Fall Blooming Crocus

Colchicum

When you think of crocus you picture bright yellow and purple flowers, planned en masse and bringing cheer after a long, dreary winter.  What if I told you that you could get another season of crocus cheer?  Well, you’d better hurry into the garden centre now.

Fall blooming crocus, autumn crocus and colchicums usually fly under the radar, which is a shame.  These sweet little flowers really do deserve their time in the sun along with the winter pansies and mums that are starting to fill the tables at the garden centre.

Sold with the bulbs but technically a corm, the fall crocus sends up flowers pretty quickly when planted and if left in the package will stick their heads through the perforations in the plastic and bloom anyway.   If you’ve bought them, taken them home and forgotten them on the shelf then you’ll likely feel quite guilty when you finally go to plant them, flowers squished awkwardly in the package and struggling to escape but don’t worry.  They might be contortionists this year but they’ll straighten out by next fall.

There are quite a few varieties of fall blooming beauties.  One of the most popular is Crocus Zonatus.  This one grows to about five inches high and blooms profusely in a pretty shade of pink.  There are a couple of big clumps of them along Pioneer that I always admire in the fall.

If you’re into more flash then Colchicum Waterlily will deliver.  It’s a little taller at eight inches and it produces multiple double, soft lilac blooms.  Or if your colour of choice is bright, sunny yellow then chose Sternbergia lutea.  While officially in the amaryllis family it does resemble a crocus and is sometimes called Yellow Autumn Crocus however it has also been rumoured to answer to Fall Daffodil and Lily of the Field.  Identity crisis aside, it is one that is sure to spice up an otherwise drab corner of the garden.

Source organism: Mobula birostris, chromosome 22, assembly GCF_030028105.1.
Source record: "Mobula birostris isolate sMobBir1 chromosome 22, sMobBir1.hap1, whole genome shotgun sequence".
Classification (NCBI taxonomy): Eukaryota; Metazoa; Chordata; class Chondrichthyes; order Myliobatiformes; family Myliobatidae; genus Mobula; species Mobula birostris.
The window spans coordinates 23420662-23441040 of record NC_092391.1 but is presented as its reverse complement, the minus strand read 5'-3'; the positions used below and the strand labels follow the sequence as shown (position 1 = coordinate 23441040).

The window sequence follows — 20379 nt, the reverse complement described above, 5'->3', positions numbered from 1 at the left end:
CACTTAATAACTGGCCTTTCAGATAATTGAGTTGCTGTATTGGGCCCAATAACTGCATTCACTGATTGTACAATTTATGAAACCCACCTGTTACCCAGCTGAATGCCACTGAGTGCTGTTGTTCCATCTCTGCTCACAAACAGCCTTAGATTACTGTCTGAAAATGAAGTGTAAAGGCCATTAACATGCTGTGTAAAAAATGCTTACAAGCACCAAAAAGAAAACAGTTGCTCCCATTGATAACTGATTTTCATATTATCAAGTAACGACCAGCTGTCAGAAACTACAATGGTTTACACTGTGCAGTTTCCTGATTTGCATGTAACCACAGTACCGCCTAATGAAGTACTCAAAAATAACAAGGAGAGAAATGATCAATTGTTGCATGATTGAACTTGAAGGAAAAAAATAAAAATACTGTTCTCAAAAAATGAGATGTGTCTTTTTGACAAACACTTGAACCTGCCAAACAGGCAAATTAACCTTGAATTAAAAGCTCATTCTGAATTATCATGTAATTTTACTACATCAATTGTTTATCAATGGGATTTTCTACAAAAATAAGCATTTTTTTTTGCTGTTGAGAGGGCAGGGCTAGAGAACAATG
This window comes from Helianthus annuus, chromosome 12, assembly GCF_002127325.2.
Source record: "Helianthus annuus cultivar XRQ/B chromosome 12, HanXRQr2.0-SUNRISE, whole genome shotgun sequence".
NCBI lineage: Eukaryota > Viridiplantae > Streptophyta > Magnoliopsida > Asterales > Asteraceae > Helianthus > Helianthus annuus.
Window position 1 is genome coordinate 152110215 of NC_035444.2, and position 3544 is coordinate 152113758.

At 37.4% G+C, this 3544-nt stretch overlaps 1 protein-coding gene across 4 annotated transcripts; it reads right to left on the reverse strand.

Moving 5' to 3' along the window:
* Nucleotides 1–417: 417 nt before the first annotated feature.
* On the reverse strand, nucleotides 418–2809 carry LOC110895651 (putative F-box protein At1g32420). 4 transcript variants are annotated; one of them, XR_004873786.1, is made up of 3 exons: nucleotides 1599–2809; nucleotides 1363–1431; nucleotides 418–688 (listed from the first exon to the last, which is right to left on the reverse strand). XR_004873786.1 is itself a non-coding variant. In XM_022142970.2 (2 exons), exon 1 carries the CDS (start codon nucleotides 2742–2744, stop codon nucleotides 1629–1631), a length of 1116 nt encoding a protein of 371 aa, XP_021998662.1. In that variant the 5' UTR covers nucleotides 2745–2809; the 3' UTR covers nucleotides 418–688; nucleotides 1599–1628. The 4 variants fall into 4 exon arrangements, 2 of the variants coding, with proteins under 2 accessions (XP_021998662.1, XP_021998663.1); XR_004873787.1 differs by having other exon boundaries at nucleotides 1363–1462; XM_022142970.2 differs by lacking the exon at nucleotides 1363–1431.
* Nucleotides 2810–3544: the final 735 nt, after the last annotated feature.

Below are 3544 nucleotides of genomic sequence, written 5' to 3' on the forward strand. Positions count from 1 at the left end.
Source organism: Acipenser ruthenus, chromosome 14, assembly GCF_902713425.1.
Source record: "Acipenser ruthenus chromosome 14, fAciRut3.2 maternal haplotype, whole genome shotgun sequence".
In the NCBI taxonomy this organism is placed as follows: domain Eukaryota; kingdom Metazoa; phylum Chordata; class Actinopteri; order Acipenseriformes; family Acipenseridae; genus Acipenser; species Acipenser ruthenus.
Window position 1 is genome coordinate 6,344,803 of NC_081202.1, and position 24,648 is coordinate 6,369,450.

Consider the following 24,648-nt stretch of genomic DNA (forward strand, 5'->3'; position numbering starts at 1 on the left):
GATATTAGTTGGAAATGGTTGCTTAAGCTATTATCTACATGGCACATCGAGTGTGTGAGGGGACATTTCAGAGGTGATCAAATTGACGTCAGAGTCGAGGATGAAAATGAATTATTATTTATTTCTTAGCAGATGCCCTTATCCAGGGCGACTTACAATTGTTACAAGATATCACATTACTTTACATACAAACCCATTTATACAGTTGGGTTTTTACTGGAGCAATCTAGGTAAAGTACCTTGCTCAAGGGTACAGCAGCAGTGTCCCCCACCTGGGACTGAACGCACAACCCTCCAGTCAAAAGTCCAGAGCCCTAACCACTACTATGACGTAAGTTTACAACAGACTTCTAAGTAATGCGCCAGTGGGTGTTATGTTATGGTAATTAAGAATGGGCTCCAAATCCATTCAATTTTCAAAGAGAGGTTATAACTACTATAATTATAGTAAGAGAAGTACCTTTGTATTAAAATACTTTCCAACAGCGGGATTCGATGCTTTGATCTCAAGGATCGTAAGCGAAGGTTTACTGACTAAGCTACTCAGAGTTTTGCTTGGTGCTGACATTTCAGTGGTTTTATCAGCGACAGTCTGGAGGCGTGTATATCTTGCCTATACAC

Speaking of spice, Crocus sativus, commonly known as the Saffron Crocus does produce saffron but it takes many, many flowers to produce one ounce of spice so don’t go buying a cookbook on saffron inspired dishes.  (Disclaimer time…don’t ever attempt to eat any bulb or plant unless you’ve researched it extensively as most bulbs have some part that doesn’t agree with the digestion system).  However, the flowers are a pretty light purple with darker veins running through the petals and the saffron producing stamens stand out with their fiery orange.

As with spring blooming crocus they are best planted in big clumps for the most impact and although they do naturalize it really is nice to have lots.  This isn’t a ploy to get you to buy more although I’m not going to stop you from filling your shopping basket.  It’s just that when planted all alone they tend to get lost and we don’t want lost bulbs wandering around now, do we?

A sunny site and well-drained soil are best.  Most of the varieties will start blooming by late September and then mark their spot in the garden by sending up their leaves in spring, which disappear by mid summer.  They do this to make sure you don’t accidently dig them up when you’re adding your new treasures that you found during your last visit to Cultivate.

So, if you’re a fan of cheery crocus then you’re in luck.   Fall bloomers are available at the garden centre at the end of August or beginning of September for a short time.

Shirley Eppler

August 2009